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Extending the HOL theorem prover with a Computer Algebra System to Reason about the Reals
 Higher Order Logic Theorem Proving and its Applications (HUG `93
, 1993
"... In this paper we describe an environment for reasoning about the reals which combines the rigour of a theorem prover with the power of a computer algebra system. 1 Introduction Computer theorem provers are a topic of research interest in their own right. However much of their popularity stems from ..."
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In this paper we describe an environment for reasoning about the reals which combines the rigour of a theorem prover with the power of a computer algebra system. 1 Introduction Computer theorem provers are a topic of research interest in their own right. However much of their popularity stems from their application in computeraided verification, i.e. proving that designs of electronic or computer systems, programs, protocols and cryptosystems satisfy certain properties. Such proofs, as compared with the proofs one finds in mathematics books, usually involve less sophisticated central ideas, but contain far more technical Supported by the Science and Engineering Research Council, UK. y Supported by SERC grant GR/G 33837 and a grant from DSTO Australia. details and therefore tend to be much more difficult for humans to write or check without making mistakes. Hence it is appealing to let computers help. Some fundamental mathematical theories, such as arithmetic, are usually requi...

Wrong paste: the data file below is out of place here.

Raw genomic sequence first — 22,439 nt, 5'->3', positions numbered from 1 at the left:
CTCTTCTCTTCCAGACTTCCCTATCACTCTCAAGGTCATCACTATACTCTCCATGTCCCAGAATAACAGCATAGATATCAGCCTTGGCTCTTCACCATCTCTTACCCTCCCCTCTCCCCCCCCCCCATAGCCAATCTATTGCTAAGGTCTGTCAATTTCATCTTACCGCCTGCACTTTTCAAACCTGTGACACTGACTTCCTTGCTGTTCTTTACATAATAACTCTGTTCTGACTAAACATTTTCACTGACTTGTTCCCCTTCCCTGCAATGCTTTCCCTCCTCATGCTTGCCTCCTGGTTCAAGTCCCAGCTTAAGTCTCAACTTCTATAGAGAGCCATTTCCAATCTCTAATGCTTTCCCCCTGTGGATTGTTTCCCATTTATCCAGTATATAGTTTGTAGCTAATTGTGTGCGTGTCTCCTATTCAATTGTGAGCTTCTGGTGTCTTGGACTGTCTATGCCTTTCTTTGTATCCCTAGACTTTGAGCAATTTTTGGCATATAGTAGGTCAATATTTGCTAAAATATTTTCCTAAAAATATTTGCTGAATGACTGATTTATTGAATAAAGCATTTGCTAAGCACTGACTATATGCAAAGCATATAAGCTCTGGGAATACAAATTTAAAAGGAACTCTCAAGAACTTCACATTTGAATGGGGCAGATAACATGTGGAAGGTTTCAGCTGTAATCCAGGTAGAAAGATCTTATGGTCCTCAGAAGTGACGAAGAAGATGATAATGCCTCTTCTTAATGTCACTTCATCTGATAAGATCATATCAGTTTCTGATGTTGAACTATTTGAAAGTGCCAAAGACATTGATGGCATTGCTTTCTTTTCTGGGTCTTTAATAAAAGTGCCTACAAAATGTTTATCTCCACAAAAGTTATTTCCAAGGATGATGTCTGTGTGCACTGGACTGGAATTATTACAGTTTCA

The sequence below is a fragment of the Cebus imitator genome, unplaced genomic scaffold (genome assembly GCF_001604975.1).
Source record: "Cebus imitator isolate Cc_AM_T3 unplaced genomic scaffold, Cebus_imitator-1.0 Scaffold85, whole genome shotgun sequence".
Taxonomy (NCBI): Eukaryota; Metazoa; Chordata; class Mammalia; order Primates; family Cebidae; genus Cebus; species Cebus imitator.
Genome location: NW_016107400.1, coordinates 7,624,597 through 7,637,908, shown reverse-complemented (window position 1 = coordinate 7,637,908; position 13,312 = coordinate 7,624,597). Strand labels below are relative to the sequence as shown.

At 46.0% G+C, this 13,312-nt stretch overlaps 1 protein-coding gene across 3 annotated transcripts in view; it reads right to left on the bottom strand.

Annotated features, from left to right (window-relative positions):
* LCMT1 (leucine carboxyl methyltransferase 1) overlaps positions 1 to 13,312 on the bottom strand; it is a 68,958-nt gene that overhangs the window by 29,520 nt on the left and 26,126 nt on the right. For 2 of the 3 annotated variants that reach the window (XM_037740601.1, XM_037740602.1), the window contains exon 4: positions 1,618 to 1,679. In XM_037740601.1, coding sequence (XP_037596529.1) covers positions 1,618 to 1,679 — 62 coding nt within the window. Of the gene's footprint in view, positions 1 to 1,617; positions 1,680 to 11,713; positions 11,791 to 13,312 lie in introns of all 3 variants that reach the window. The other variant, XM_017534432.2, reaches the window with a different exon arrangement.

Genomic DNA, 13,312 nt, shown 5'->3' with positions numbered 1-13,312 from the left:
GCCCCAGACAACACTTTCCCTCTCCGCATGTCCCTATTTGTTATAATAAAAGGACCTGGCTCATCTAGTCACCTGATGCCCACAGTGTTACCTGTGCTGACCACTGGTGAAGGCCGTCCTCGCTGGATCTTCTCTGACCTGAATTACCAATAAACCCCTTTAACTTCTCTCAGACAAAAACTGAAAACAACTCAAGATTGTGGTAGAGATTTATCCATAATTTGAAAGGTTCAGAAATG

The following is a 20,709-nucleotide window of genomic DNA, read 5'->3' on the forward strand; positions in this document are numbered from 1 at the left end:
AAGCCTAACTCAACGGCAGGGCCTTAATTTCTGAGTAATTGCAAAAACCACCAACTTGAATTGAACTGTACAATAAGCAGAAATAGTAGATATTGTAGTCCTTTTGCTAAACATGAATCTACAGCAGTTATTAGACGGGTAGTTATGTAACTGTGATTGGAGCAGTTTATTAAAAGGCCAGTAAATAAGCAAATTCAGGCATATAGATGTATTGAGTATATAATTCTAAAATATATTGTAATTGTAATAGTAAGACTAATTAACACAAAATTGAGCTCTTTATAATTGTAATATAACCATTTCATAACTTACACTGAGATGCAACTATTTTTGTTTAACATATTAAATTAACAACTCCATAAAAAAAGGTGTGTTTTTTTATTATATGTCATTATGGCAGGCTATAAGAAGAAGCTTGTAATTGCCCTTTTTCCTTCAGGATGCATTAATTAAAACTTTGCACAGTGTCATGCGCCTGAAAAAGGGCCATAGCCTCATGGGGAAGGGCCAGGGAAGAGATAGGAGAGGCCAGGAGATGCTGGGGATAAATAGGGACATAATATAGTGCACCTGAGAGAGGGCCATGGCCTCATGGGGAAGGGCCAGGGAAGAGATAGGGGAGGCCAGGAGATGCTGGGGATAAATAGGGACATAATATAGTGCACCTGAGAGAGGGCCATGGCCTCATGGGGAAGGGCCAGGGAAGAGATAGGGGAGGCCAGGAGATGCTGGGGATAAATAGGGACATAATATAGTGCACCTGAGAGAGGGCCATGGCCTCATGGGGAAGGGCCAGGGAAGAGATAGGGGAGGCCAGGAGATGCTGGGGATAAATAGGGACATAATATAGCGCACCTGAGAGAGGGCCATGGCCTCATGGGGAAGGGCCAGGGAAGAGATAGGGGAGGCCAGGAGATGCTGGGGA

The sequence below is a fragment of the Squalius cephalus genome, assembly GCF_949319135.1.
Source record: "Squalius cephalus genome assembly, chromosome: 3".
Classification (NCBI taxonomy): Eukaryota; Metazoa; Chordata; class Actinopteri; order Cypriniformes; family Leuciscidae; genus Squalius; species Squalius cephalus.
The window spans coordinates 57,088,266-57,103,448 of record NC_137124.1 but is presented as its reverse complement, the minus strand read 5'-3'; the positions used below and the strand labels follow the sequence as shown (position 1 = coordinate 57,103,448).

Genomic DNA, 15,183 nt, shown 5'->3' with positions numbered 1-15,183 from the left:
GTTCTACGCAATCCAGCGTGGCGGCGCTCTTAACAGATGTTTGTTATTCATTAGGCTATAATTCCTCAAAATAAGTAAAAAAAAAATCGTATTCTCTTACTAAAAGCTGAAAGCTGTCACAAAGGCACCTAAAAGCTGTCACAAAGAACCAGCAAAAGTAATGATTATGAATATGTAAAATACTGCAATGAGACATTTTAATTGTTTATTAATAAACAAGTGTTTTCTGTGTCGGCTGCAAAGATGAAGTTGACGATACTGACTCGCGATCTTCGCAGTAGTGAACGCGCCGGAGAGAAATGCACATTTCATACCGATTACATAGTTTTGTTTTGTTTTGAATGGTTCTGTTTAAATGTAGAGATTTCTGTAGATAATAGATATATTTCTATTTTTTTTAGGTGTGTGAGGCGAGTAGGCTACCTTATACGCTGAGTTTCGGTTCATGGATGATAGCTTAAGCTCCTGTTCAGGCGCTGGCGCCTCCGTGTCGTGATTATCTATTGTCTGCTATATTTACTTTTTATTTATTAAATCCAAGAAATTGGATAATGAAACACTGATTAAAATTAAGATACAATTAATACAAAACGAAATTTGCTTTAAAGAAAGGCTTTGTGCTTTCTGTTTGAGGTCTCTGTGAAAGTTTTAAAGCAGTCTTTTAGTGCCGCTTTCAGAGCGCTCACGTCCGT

How To Compute Antiderivatives
, 1995
"... oped by Lebesgue (see appendix for details). By proving that at least one of these techniques would always succeed, the process could be continued until the definite integral over all possible intervals was obtained. At this point, the antiderivative F (x) = R x 0 f(x) dx (up to a constant) beco ..."
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oped by Lebesgue (see appendix for details). By proving that at least one of these techniques would always succeed, the process could be continued until the definite integral over all possible intervals was obtained. At this point, the antiderivative F (x) = R x 0 f(x) dx (up to a constant) becomes apparent. The trouble with Denjoy's procedure is that it needs to be continued transfinitely and, in fact, may require arbitrarily large countable ordinals to complete. He called his process "totalization". The question was immediately raised (for example in Lusin's thesis) as to whether such use of transfinite numbers was really necessary. Could perhaps a di#erent approach avoid these countable ordinals (or at least arbitrarily large ones) and still recover the primitive? Received March 15, 1995. Research supported by the National Science Foundation. The author would like to thank
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"... CHRIS FREILING This is not about the symbolic manipulation of functions so popular these days. Rather it is about the more abstract, but infinitely less practical, problem of the primitive. Simply stated: ..."
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CHRIS FREILING This is not about the symbolic manipulation of functions so popular these days. Rather it is about the more abstract, but infinitely less practical, problem of the primitive. Simply stated: